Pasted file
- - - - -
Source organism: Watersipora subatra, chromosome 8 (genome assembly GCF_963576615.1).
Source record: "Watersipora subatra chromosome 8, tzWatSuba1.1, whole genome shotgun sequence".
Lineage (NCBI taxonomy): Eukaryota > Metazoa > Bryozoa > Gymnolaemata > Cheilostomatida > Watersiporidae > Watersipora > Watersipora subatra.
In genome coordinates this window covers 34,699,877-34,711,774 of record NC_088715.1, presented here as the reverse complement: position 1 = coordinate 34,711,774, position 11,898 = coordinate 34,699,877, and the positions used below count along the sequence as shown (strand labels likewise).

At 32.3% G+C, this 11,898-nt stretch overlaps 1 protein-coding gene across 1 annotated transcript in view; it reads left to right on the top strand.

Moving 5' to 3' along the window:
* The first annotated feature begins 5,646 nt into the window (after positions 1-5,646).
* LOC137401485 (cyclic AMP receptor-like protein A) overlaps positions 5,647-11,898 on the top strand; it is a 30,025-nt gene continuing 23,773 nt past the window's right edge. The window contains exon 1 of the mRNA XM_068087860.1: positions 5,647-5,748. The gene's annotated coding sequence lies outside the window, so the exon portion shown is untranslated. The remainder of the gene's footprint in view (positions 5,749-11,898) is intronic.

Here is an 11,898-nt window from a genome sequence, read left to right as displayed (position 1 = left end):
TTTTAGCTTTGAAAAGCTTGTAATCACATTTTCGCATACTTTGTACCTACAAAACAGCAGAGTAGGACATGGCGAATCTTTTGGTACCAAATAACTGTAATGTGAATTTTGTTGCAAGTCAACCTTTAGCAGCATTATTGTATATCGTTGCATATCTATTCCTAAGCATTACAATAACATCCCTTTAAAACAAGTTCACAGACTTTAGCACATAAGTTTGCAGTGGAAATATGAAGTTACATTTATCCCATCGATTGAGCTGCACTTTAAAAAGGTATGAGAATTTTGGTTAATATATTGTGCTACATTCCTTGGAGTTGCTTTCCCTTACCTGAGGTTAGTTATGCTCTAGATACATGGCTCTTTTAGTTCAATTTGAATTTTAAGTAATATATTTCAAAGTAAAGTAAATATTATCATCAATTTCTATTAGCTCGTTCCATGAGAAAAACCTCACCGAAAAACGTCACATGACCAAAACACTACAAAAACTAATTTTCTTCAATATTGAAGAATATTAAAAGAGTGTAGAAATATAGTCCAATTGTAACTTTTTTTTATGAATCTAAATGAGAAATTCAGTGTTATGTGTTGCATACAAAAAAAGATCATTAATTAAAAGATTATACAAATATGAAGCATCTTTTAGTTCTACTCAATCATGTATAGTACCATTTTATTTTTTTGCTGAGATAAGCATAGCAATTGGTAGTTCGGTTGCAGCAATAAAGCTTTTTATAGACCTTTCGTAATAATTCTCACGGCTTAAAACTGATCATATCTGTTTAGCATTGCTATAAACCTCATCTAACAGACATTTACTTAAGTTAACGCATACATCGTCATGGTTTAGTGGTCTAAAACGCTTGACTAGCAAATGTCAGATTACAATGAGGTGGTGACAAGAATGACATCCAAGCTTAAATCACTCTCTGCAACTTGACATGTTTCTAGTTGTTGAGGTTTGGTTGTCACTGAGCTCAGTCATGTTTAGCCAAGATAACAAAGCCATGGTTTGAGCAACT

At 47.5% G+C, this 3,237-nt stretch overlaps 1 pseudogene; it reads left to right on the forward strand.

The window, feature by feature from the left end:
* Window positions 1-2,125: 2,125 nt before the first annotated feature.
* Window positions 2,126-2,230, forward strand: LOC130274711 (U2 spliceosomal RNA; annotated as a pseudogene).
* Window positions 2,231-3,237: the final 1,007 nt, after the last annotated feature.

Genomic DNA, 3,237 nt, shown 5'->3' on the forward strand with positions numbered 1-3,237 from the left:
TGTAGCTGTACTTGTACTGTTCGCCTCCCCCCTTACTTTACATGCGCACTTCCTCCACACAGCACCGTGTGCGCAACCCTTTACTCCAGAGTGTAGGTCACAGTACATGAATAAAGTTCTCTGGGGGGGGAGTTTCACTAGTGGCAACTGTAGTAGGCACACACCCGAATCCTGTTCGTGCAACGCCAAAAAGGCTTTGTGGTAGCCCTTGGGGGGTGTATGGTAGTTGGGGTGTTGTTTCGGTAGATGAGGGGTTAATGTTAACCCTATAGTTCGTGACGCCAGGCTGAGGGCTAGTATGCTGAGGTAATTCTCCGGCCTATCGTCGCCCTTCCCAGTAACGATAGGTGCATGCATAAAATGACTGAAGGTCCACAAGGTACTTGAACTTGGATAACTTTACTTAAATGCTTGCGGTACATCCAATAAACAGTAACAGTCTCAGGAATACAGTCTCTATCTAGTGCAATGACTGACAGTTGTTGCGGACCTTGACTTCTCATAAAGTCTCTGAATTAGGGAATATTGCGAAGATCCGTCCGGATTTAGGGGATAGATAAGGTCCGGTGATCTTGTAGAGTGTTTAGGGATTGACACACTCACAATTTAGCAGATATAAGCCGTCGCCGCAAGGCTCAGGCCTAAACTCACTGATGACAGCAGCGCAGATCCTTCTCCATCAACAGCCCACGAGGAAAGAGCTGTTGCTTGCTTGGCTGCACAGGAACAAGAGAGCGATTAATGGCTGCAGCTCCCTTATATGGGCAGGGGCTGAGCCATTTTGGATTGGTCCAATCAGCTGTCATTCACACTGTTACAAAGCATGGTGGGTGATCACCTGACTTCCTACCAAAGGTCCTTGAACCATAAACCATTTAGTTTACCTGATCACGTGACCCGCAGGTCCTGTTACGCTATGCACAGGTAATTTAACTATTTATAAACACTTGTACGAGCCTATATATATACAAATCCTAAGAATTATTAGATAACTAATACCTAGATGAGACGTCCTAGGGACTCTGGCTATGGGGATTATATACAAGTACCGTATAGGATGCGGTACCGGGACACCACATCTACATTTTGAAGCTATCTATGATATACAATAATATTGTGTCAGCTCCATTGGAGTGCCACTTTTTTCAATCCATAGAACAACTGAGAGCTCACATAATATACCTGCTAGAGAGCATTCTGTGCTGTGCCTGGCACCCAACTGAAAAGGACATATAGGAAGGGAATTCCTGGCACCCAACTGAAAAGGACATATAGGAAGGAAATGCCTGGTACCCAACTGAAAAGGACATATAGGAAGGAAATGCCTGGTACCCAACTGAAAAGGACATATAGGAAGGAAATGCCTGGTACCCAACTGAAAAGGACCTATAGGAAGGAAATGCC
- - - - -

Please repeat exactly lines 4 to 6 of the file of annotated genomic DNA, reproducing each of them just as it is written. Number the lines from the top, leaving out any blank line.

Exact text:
In genome coordinates this window covers 34,699,877-34,711,774 of record NC_088715.1, presented here as the reverse complement: position 1 = coordinate 34,711,774, position 11,898 = coordinate 34,699,877, and the positions used below count along the sequence as shown (strand labels likewise).

At 32.3% G+C, this 11,898-nt stretch overlaps 1 protein-coding gene across 1 annotated transcript in view; it reads left to right on the top strand.

Moving 5' to 3' along the window: